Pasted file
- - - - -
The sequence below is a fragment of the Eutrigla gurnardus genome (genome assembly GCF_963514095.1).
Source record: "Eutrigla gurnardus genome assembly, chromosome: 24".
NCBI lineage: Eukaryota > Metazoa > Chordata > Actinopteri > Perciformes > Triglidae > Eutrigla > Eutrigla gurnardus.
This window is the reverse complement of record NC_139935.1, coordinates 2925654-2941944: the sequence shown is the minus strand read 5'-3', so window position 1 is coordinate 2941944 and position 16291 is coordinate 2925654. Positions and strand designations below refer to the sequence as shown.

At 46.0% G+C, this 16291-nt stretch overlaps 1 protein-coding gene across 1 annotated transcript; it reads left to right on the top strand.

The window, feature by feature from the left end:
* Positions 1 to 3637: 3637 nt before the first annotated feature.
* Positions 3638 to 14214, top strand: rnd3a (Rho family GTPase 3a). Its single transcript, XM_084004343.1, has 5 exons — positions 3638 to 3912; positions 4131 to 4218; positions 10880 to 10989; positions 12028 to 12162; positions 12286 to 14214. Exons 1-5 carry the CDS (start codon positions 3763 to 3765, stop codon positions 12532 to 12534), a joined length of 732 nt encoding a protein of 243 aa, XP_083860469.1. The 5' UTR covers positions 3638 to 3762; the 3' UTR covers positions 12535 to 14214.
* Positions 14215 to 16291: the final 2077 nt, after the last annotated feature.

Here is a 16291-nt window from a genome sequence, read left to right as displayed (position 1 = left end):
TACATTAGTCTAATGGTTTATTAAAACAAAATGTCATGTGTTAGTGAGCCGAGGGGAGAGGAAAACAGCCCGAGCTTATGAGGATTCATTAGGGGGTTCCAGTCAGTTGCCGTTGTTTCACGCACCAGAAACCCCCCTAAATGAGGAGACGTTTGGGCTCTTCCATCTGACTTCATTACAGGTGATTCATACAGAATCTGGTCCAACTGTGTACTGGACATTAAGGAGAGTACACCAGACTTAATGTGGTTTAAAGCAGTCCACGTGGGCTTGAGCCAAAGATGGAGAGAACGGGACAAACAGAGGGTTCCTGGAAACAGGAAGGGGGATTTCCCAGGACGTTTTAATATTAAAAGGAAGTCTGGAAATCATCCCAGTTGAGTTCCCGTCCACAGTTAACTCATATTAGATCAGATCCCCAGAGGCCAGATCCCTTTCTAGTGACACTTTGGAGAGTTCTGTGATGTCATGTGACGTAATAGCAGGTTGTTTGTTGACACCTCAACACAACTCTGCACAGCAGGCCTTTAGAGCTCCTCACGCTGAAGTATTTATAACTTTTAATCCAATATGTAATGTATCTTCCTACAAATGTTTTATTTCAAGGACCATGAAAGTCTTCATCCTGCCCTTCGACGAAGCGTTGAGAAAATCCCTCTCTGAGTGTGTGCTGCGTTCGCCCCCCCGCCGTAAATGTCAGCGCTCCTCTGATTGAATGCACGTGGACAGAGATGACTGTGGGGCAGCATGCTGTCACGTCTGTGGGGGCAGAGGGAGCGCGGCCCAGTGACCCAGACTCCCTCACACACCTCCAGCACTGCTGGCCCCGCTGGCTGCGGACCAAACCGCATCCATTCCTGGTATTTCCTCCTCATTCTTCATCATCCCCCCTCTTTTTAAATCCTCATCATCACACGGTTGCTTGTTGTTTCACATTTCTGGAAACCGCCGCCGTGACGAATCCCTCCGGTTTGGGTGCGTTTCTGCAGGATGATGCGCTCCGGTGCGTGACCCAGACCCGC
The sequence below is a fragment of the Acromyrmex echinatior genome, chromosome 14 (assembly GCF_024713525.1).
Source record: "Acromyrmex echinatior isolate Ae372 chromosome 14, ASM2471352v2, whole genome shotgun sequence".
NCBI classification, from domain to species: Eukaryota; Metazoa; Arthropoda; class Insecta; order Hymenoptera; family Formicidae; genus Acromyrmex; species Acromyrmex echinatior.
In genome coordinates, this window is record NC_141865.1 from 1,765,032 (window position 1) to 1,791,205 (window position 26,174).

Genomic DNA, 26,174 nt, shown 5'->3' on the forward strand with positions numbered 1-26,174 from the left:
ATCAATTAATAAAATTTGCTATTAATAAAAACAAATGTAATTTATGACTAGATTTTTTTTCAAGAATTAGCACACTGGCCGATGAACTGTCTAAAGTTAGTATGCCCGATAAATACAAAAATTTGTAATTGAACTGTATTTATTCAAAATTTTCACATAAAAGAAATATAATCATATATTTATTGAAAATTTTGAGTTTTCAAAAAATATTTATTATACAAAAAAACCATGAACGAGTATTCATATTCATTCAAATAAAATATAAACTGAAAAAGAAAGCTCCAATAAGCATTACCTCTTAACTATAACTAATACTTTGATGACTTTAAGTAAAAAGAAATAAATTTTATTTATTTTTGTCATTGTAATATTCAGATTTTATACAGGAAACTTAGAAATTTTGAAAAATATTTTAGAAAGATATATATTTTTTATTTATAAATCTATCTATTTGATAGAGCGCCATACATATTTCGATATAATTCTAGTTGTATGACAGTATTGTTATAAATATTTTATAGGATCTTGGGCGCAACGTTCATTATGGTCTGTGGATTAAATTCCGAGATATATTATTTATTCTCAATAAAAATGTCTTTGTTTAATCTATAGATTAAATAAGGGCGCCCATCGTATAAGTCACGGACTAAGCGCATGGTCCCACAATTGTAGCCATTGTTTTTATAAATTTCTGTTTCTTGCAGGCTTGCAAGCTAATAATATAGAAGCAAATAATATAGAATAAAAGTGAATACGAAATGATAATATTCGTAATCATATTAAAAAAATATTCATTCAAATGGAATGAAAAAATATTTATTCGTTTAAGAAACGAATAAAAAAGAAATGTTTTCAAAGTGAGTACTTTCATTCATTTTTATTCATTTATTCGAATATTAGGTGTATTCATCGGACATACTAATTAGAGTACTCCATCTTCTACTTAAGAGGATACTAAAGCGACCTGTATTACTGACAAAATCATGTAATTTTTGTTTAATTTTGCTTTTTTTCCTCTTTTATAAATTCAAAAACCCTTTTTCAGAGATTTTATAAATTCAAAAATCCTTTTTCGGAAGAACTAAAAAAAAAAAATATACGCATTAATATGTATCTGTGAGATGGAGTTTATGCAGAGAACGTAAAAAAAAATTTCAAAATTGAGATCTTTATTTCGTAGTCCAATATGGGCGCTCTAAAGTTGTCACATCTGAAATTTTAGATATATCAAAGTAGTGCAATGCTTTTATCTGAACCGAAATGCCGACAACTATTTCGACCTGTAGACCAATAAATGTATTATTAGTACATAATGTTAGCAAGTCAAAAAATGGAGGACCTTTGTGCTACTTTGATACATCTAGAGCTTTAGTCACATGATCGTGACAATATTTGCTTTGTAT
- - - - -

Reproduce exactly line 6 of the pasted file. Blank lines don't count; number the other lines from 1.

The window, feature by feature from the left end: